The next step in approving a $20 million business commitment grant for a 60,000-square-foot research and development center for vertical farming company Plenty Unlimited will be at the February meeting of the Wyoming State Loan and Investment Board.
The project was detailed to the Wyoming Business Council board of directors at their Sept. 8 meeting in Rock Springs. The board unanimously approved the grant request by the city of Laramie for the Plenty center to be built on the 16.35-acre Cirrus Sky Technology Park, which is owned by the Laramie Chamber Business Alliance.
Wyoming’s five top elected officials – governor, secretary of state, auditor, treasurer and superintendent of public instruction – make up the SLIB, which must give final approval to such WBC grants. However, with the secretary of state and education superintendent’s offices being filled by temporary appointments, it was decided to wait for formal action when the newly elected officers are in place.
It’s estimated that the Plenty R&D center will add up to 120 new jobs. This is in addition to the current 82 employees at the Plenty facility, which is located in the Laramie River Business Park.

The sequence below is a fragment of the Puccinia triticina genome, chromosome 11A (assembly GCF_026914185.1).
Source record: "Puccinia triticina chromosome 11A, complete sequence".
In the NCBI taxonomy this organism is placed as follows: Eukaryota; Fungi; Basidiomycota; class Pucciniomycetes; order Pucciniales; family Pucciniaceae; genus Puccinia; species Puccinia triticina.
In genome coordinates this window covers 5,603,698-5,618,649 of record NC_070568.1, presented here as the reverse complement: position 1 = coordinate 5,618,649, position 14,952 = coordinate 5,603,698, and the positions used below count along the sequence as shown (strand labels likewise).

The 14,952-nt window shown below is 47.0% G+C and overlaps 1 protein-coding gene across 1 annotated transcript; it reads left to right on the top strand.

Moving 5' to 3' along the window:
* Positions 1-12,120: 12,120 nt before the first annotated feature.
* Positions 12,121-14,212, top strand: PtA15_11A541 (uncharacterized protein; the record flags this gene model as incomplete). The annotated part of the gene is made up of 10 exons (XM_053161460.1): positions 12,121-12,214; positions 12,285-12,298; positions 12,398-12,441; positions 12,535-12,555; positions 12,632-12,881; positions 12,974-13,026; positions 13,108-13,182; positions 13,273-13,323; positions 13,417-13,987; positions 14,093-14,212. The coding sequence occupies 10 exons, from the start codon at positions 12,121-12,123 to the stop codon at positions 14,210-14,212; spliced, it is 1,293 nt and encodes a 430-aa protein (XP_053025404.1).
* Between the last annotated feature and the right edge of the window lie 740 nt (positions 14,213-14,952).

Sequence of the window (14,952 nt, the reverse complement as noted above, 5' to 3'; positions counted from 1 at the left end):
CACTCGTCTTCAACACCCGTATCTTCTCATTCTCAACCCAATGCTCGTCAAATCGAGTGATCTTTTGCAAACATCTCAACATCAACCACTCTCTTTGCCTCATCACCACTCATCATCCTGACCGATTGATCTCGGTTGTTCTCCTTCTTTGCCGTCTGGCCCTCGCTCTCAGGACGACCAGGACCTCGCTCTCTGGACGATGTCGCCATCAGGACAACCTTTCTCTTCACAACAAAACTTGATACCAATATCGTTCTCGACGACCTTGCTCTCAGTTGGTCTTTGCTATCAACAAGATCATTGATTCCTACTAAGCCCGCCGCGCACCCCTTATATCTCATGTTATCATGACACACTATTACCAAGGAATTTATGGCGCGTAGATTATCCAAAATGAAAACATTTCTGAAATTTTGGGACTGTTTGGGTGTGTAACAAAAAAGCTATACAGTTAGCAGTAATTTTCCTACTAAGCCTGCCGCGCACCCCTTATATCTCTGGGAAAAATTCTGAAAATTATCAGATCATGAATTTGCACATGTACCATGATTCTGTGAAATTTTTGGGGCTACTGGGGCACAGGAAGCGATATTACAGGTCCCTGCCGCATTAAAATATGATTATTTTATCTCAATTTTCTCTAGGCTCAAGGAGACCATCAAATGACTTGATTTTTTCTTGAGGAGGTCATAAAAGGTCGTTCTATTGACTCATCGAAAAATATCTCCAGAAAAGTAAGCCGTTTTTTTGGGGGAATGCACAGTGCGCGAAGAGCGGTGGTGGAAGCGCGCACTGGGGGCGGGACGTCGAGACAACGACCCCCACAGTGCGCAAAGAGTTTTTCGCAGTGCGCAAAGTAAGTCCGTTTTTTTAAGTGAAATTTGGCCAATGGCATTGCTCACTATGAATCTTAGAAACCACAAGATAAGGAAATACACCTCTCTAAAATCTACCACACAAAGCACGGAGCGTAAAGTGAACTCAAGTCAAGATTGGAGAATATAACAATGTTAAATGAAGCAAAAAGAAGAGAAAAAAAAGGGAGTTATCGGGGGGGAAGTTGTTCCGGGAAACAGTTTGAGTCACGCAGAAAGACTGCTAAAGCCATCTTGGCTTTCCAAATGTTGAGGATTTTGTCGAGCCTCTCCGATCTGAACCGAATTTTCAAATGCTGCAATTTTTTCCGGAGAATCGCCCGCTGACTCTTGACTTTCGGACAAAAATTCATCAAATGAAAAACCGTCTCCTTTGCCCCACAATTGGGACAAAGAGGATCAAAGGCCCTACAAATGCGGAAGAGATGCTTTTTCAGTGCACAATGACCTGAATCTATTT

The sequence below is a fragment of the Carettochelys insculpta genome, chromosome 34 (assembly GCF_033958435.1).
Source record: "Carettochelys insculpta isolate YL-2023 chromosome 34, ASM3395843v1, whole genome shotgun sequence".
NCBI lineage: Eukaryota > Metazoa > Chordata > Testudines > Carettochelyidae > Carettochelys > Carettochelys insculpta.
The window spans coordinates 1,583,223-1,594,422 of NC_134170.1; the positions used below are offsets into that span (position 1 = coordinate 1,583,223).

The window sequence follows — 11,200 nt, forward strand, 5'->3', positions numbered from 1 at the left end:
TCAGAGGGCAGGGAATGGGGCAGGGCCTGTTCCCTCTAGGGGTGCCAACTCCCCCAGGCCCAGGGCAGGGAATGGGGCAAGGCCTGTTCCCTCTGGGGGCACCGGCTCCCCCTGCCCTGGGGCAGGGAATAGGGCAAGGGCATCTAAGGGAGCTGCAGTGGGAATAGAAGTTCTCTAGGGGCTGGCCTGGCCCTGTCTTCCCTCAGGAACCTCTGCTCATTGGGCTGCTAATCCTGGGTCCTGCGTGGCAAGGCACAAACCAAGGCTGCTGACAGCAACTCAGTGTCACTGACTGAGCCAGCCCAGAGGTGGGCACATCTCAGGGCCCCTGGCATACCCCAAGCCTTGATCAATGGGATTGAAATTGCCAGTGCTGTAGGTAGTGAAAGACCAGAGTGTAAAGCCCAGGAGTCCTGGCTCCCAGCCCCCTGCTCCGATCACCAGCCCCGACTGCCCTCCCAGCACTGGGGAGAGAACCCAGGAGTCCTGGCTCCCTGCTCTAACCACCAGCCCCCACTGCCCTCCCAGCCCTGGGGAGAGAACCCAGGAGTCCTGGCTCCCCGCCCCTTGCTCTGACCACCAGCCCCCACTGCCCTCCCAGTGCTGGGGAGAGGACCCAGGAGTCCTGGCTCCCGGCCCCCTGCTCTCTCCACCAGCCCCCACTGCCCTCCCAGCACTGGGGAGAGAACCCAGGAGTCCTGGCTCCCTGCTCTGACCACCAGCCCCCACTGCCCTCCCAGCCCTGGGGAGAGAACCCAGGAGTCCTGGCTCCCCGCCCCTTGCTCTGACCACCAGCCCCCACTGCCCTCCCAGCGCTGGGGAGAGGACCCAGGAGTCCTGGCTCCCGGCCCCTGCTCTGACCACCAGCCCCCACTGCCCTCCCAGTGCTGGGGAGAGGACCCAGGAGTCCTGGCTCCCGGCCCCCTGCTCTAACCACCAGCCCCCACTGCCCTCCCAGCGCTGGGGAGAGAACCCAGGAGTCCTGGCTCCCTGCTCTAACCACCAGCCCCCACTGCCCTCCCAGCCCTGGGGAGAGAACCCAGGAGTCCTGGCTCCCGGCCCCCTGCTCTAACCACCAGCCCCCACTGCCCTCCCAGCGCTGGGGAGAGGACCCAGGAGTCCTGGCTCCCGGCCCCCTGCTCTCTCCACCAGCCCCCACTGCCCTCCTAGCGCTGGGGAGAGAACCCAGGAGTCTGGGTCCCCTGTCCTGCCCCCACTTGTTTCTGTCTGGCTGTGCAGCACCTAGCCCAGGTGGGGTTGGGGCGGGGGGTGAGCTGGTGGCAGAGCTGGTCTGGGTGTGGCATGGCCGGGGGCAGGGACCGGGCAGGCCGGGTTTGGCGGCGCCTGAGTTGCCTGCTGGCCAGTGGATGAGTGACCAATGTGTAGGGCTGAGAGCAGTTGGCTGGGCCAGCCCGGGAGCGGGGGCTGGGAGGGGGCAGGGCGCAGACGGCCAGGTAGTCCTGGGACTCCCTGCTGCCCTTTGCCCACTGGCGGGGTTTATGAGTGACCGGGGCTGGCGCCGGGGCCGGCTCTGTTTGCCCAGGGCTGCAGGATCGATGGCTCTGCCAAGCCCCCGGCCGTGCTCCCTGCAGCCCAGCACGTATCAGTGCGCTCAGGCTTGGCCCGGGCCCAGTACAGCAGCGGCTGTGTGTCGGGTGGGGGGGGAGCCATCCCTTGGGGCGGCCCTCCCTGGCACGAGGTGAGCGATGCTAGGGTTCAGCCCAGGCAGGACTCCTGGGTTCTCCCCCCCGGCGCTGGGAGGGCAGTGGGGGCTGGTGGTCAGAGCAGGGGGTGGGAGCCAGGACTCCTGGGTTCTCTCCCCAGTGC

The company’s roots in Laramie began with Nate Storey, who co-founded Bright Agrotech as a University of Wyoming graduate student in 2009. Bright Agrotech started as a client of the Wyoming Technology Business Center (now called IMPACT 307), the university’s business incubator, which assists Wyoming entrepreneurs.
As UW students, Storey and partner Paul Bennick entered their concept of a sustainable agricultural business using indoor, vertical farms into the 2011 UW College of Business $10K (now $50K) Entrepreneurship Competition. They received $12,500 to help start their company, and one year of free business counseling services and space at the WTBC.
Bright Agrotech emerged from UW’s business incubator in 2015 and established an indoor farm in Laramie. It quickly grew its customer base and caught the attention of entrepreneurs in California. Storey met with them and founded the Silicon Valley startup, Plenty Unlimited. It bought Bright Agrotech in 2017.
Plenty is a leader in a new industry striving to gain adoption of its ability to supply produce year-round using relatively small amounts of water and land, and without pesticides.
Wyoming Business Council CEO Josh Dorrell said more information about the impact of the Plenty expansion in Laramie will be made available for the February meeting of the SLIB.
To learn more about the project, view a recording the Sept. 8 WBC board meeting on its YouTube channel at YouTube.com/user/wyobizcouncil.